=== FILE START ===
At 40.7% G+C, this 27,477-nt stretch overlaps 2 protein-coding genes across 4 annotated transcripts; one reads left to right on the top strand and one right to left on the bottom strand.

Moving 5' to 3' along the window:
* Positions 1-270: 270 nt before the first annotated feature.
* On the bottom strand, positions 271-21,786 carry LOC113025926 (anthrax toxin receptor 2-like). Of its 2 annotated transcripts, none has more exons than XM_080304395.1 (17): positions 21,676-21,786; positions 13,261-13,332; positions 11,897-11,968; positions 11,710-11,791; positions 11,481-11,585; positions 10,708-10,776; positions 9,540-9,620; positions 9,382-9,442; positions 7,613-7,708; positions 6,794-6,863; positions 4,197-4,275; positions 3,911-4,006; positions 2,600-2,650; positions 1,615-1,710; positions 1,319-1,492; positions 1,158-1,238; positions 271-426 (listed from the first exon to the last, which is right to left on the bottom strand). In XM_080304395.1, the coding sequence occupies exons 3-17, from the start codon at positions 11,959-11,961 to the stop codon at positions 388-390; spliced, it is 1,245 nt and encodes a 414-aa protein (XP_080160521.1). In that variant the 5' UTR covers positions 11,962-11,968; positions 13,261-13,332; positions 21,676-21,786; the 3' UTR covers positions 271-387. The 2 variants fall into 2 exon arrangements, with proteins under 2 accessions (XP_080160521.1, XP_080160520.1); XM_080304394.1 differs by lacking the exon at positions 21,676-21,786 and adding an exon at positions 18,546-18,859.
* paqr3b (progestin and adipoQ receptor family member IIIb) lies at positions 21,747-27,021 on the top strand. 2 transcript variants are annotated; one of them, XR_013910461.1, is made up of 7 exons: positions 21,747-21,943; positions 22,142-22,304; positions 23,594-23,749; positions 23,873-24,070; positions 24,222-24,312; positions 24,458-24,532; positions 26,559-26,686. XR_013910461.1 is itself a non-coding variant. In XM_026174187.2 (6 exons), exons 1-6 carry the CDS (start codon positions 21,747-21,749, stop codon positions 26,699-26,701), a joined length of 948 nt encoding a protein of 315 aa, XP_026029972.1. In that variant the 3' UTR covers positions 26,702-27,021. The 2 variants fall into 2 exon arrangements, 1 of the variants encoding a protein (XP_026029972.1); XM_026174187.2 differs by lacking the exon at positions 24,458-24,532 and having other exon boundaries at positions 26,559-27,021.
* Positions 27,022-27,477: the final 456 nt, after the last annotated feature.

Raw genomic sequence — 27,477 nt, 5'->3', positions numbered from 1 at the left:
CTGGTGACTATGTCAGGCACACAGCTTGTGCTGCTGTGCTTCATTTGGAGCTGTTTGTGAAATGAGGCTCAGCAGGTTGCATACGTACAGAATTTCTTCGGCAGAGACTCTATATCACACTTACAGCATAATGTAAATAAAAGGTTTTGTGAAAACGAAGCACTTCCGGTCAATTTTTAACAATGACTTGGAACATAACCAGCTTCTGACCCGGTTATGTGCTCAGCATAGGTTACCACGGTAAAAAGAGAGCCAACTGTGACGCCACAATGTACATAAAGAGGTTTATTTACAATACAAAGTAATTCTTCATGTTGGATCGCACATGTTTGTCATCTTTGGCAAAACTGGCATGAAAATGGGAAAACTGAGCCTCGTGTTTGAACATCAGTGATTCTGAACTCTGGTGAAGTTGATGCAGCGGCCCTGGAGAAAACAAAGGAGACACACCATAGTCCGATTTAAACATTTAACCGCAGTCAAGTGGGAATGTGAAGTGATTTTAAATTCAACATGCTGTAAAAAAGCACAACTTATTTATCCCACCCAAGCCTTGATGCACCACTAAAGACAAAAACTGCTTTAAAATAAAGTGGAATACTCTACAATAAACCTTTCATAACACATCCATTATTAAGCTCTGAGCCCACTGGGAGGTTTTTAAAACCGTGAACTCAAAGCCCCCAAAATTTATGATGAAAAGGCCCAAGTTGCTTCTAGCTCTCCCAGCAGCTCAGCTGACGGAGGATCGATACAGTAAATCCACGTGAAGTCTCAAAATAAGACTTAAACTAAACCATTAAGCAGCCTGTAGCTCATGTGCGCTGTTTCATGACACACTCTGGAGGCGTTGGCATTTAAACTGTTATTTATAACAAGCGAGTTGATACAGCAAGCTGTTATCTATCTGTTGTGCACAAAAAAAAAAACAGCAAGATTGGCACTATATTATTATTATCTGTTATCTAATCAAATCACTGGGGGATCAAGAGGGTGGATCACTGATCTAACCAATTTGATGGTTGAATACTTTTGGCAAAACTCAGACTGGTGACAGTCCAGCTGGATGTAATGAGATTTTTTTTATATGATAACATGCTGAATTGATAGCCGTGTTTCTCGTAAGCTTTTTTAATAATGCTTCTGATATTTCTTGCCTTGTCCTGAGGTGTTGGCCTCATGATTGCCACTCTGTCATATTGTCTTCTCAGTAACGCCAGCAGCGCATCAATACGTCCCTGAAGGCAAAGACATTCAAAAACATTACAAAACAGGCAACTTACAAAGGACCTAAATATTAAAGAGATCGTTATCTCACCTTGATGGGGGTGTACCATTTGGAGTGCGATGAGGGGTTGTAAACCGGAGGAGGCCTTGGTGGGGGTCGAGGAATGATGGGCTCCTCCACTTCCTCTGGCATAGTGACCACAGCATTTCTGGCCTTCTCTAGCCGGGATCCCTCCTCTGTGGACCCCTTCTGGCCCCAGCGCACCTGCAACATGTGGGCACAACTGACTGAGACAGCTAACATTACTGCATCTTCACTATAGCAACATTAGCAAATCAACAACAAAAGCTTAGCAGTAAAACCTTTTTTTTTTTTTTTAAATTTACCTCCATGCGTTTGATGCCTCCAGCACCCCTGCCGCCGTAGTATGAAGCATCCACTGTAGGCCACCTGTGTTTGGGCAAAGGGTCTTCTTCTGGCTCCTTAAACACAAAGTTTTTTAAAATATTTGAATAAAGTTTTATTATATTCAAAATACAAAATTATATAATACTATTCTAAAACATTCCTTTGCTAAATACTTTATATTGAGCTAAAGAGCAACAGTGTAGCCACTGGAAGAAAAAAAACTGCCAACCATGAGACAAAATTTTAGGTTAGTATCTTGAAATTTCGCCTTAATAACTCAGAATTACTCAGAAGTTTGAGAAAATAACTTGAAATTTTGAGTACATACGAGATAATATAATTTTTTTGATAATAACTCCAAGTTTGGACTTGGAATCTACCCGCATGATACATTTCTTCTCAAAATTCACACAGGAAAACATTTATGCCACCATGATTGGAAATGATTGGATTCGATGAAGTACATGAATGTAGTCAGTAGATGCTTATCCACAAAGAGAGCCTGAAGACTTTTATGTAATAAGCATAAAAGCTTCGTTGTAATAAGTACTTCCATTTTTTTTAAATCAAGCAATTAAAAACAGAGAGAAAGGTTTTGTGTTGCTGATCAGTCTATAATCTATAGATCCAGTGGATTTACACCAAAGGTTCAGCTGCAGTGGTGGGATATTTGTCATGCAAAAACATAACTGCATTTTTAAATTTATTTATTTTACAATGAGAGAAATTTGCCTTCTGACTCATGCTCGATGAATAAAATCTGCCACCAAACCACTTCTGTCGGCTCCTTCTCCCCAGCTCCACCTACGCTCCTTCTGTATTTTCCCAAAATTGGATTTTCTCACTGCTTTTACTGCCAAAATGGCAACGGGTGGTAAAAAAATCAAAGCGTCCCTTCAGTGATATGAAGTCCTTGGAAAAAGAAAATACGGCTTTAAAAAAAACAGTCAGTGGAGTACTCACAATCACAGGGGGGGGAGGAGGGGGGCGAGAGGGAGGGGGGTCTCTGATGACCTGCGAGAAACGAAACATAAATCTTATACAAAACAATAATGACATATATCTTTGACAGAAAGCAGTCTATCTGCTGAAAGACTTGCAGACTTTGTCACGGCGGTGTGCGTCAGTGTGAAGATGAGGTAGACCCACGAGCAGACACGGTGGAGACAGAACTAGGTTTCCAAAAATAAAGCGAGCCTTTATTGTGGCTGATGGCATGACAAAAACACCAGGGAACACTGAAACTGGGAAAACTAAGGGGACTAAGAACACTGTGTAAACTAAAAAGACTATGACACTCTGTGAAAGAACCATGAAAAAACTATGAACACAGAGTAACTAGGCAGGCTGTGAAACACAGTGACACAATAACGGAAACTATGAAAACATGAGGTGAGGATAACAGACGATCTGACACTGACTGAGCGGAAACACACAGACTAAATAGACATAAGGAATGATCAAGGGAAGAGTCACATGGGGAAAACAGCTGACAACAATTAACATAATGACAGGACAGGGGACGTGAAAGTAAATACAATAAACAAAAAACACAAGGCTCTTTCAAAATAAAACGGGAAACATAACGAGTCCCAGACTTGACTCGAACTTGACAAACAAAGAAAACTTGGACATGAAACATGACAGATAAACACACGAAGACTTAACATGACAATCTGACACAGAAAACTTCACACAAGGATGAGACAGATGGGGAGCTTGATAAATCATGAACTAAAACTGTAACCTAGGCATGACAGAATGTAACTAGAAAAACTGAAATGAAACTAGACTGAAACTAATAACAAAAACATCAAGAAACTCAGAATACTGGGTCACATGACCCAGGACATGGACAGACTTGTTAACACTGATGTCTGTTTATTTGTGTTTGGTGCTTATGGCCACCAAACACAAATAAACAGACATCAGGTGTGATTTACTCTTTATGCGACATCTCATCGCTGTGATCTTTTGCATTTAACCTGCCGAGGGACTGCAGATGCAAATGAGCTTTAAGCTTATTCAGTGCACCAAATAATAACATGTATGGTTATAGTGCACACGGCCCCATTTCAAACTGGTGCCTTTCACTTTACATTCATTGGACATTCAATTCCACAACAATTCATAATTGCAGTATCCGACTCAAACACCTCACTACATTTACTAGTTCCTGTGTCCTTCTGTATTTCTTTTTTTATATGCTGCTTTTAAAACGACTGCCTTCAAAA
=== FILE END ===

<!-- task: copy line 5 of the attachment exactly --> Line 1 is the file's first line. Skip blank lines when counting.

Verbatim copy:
* paqr3b (progestin and adipoQ receptor family member IIIb) lies at positions 21,747-27,021 on the top strand. 2 transcript variants are annotated; one of them, XR_013910461.1, is made up of 7 exons: positions 21,747-21,943; positions 22,142-22,304; positions 23,594-23,749; positions 23,873-24,070; positions 24,222-24,312; positions 24,458-24,532; positions 26,559-26,686. XR_013910461.1 is itself a non-coding variant. In XM_026174187.2 (6 exons), exons 1-6 carry the CDS (start codon positions 21,747-21,749, stop codon positions 26,699-26,701), a joined length of 948 nt encoding a protein of 315 aa, XP_026029972.1. In that variant the 3' UTR covers positions 26,702-27,021. The 2 variants fall into 2 exon arrangements, 1 of the variants encoding a protein (XP_026029972.1); XM_026174187.2 differs by lacking the exon at positions 24,458-24,532 and having other exon boundaries at positions 26,559-27,021.